Oriental or Asian themed designs have a classical appeal in part due to the ancient nature of the civilizations upon which these design styles are based. When most nations were little more than feudal chieftains fighting their neighbors for food and land China was developing gunpowder, garnishing silk and had century-long traditions already in place.
This rich culture while somewhat diminished by their slow acceptance of industrialization nevertheless provides Asian races a long and varied palette against which to design a unique and colorful collection of interior themes and garden decorations that are as varied as they are beautiful.
Whether you want to invoke the feeling of richness of the Ming dynasty or follow the simple and almost mystical aspects of Feng shui design, go with Chinese elements, Japanese or more exotic or simple designs from Korean to Indochina cultures few other design styles incorporate such a vast mixture of races and cultures into a single design theme – and this allows you a wonderfully rich palette and available list of design themes attributes from which to draw your concepts.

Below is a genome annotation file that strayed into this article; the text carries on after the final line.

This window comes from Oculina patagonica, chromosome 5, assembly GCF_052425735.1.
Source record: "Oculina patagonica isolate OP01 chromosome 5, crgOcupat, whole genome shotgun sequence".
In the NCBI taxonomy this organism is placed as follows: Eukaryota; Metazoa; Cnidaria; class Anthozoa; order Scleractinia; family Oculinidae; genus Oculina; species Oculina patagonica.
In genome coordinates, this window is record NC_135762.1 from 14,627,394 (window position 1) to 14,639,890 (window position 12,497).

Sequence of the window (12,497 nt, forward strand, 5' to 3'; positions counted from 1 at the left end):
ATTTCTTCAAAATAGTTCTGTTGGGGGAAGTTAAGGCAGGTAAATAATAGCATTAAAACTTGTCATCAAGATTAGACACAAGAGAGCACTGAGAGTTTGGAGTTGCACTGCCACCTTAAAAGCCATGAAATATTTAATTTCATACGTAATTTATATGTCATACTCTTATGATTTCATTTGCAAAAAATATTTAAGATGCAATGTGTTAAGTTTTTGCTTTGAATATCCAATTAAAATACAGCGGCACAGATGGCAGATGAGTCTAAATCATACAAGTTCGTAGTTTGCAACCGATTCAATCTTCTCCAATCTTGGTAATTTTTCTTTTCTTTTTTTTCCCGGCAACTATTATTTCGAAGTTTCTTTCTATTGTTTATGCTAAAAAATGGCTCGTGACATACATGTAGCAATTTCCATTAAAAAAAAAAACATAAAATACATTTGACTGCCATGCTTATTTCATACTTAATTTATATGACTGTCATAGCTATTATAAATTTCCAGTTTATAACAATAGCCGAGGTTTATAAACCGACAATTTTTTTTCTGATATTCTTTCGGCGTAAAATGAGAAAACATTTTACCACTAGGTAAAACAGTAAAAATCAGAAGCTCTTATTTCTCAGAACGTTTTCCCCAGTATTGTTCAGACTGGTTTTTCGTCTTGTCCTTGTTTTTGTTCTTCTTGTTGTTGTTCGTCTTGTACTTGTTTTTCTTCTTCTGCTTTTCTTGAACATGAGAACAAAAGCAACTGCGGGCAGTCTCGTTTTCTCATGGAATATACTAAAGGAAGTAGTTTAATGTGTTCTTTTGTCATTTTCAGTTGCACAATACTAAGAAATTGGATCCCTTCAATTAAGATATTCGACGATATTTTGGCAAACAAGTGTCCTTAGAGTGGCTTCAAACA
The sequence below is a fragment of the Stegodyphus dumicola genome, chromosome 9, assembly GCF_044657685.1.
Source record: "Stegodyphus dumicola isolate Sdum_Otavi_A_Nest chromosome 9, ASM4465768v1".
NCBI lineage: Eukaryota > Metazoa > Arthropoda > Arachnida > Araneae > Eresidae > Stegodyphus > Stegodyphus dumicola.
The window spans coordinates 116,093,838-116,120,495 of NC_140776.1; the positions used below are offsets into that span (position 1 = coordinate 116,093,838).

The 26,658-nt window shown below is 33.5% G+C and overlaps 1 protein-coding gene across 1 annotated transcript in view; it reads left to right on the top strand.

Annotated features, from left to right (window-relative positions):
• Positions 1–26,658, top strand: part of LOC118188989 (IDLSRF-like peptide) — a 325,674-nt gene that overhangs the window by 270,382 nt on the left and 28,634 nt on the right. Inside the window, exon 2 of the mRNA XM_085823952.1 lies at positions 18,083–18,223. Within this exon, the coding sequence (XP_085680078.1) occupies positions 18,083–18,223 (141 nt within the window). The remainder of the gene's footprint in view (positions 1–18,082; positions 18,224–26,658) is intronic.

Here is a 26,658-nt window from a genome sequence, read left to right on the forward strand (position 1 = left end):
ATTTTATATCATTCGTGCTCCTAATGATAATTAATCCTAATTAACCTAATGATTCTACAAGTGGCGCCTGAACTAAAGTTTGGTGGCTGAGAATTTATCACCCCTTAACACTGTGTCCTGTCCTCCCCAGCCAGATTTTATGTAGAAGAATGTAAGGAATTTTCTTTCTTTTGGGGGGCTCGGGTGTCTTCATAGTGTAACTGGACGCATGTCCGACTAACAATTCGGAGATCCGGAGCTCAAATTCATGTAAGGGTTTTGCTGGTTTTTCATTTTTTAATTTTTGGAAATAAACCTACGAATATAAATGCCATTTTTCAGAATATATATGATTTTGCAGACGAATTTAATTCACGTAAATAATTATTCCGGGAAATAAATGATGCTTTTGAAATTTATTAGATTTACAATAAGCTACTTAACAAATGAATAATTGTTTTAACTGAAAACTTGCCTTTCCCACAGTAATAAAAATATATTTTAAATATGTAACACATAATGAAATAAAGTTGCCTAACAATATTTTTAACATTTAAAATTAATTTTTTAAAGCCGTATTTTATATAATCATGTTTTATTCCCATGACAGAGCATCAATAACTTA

First you should decide if you wish to have a darker more somber design or a light and airy feeling – both are readily available and distinctly oriental in nature but will demand differing color palettes and design elements.
Then you should decide whether you wish to fill out the design theme you choose with rich and lustrous items or more common and relaxing pieces. Once you choose which of these four basic methods to proceed towards you are ready to begin.
Dark and Rich
If you choose to take a darker and more somber design with rich décor and fittings then you will probably be looking at using black lacquered pieces, Ming dynasty replicas, ivory statuary with large pieces of artwork and shoji screens as these are typical of this style of design.
Wall colors in a rich and dark room will actually need to be neutral or off-white, since most of the pieces will be large and dark and a backdrop that will not hide them needs to exist. If color is desired it should be bold such as dark blues and greens or light blue in kitchens or baths.